Guest post by MILIND WANI
On January 7 a car bomb at a Libyan police camp in the town of Zilten killed 60 people and wounded 200 more. On January 11, bombs in three cities in Iraq, including Baghdad, killed over 130 people. On January 16, ISIS forces attacked the Syrian town of Deir ez-Zor, killing Syrian army members as well as women and children. Death toll estimates range between 130 and 300 people. On February 1, a suicide bomber detonated a vest outside Afghanistan’s national police headquarters in Kabul, killing 20 and injuring 29. On February 8, ISIS executed approximately 300 activists, police, and military personnel in Mosul, Iraq. On February 21, ISIS detonated car bombs in two Syrian towns heavily populated with Shi’ite Muslims, killing between 140 and 270 people, and wounding over 300 more. In March this year, a car bomb detonated in a busy public square killed at least 37 people in the Turkish capital of Ankara. The same month, on a street filled with shops and cafes in Istanbul, Turkey’s largest city, a suicide bomber killed five people. On March 27, seventy-two people, including 29 children, were killed in a suicide bombing at the largest public park in Lahore, Pakistan. In May Baghdad attacks, at least 69 to 90 were killed in suicide attacks and car bombings in Iraq capital. On June 28, a trio of suicide bombings at an airport in Istanbul killed 45 and injured 200 more. On 3rd July 2016, coordinated bomb attacks were carried out in Baghdad, resulting in mass civilian casualties. A few minutes after midnight local time, a suicide truck bombing in the district of Karrada killed more than 300 people and injured hundreds more. This list is not exhaustive.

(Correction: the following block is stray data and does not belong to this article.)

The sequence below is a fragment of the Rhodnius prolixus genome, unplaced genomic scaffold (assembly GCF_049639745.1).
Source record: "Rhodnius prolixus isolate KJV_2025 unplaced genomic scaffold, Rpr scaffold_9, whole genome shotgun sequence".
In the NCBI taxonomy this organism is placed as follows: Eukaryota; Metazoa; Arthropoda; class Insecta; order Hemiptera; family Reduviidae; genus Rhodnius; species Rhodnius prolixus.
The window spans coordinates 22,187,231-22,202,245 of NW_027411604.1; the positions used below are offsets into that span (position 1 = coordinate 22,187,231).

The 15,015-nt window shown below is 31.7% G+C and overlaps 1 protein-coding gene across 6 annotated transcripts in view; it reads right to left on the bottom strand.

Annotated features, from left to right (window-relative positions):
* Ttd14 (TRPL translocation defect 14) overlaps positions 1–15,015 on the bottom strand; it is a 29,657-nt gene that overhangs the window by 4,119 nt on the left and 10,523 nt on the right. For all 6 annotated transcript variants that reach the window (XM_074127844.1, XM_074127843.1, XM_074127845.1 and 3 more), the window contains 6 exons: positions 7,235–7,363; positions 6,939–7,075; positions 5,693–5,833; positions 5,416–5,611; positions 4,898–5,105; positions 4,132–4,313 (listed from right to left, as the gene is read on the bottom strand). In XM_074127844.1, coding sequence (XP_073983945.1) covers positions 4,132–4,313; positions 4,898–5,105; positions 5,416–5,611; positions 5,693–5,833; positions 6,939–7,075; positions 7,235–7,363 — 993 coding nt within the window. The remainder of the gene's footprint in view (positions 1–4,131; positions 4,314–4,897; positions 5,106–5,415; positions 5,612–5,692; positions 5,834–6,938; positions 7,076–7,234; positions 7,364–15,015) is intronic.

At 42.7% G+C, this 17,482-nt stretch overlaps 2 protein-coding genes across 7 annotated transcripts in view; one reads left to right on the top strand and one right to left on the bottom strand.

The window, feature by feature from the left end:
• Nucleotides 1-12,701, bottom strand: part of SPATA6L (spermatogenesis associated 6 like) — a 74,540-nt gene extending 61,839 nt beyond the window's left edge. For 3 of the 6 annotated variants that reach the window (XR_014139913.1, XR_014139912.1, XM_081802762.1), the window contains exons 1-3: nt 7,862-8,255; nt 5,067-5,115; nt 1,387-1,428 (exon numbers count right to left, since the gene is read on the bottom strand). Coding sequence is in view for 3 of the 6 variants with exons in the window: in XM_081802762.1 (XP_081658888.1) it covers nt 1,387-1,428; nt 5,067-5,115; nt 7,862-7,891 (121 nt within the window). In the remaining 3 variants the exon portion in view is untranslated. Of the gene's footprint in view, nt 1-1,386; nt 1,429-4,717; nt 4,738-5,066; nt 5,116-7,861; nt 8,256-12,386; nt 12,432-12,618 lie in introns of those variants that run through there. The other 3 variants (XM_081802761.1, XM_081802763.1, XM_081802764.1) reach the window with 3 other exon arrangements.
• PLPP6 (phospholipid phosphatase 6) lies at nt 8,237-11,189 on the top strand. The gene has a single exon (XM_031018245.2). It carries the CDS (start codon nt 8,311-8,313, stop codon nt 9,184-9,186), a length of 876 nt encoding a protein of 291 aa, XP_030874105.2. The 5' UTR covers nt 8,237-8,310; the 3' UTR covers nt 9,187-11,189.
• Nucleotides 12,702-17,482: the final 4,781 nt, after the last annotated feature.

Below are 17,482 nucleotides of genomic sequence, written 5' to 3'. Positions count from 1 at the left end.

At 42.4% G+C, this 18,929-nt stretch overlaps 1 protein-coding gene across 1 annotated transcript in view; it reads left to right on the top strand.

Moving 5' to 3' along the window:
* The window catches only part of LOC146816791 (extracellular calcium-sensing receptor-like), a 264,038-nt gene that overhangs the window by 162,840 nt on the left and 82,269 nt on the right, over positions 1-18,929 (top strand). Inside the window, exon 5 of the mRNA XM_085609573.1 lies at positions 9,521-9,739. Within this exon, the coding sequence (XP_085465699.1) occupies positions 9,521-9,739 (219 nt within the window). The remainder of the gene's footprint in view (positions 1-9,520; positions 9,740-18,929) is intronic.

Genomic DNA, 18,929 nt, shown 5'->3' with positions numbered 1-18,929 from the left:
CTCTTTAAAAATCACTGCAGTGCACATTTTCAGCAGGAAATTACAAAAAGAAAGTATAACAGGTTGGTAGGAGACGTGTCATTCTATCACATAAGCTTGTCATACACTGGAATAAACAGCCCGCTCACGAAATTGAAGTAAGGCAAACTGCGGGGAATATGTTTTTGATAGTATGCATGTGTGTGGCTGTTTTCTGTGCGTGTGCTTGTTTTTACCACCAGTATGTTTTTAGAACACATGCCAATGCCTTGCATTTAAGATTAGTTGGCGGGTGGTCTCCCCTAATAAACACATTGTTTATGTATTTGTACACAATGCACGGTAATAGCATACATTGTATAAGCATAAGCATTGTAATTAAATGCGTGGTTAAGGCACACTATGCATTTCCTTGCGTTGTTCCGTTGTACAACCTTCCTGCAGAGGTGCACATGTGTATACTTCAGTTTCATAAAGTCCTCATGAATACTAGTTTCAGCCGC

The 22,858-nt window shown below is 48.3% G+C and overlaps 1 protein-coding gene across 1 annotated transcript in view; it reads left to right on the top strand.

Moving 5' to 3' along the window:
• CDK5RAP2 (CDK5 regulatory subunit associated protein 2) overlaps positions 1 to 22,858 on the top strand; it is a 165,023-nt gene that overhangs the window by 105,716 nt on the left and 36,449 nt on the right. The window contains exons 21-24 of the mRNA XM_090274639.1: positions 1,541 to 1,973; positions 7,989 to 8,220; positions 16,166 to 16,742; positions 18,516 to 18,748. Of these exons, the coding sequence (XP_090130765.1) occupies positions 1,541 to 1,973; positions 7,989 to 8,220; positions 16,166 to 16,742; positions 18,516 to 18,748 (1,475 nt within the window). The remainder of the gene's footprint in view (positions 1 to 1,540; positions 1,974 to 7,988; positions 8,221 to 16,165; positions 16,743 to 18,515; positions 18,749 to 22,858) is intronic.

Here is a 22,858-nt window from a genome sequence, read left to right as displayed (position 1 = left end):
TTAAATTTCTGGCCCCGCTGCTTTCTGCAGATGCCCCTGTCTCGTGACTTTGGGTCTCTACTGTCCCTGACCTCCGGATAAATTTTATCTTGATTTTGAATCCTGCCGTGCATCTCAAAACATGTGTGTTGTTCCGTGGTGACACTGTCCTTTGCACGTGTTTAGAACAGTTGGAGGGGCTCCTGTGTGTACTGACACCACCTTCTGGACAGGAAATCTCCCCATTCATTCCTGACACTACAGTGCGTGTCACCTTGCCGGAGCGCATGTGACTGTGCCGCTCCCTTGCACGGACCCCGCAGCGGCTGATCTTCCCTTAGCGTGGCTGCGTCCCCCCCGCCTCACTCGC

In the above backdrop of terror attacks in middle east by the ISIS or groups associated with it, that Pratap Bhanu Mehta should be impelled to write a passionate piece only after the horrendous truck rampage which left 84 dead in Nice says much about how even the most sympathetic of commentators have become party to selective amnesia. But if that was his only sin, one could just put it down to the times we live in where even the most informed ones are not free of ideological biases. However there is much that can be considered as problematic, either in terms of his analysis or the solutions he proposes or the stand he takes and would want us to take. Continue reading Whose Terror, Whose Powerlessness? Milind Wani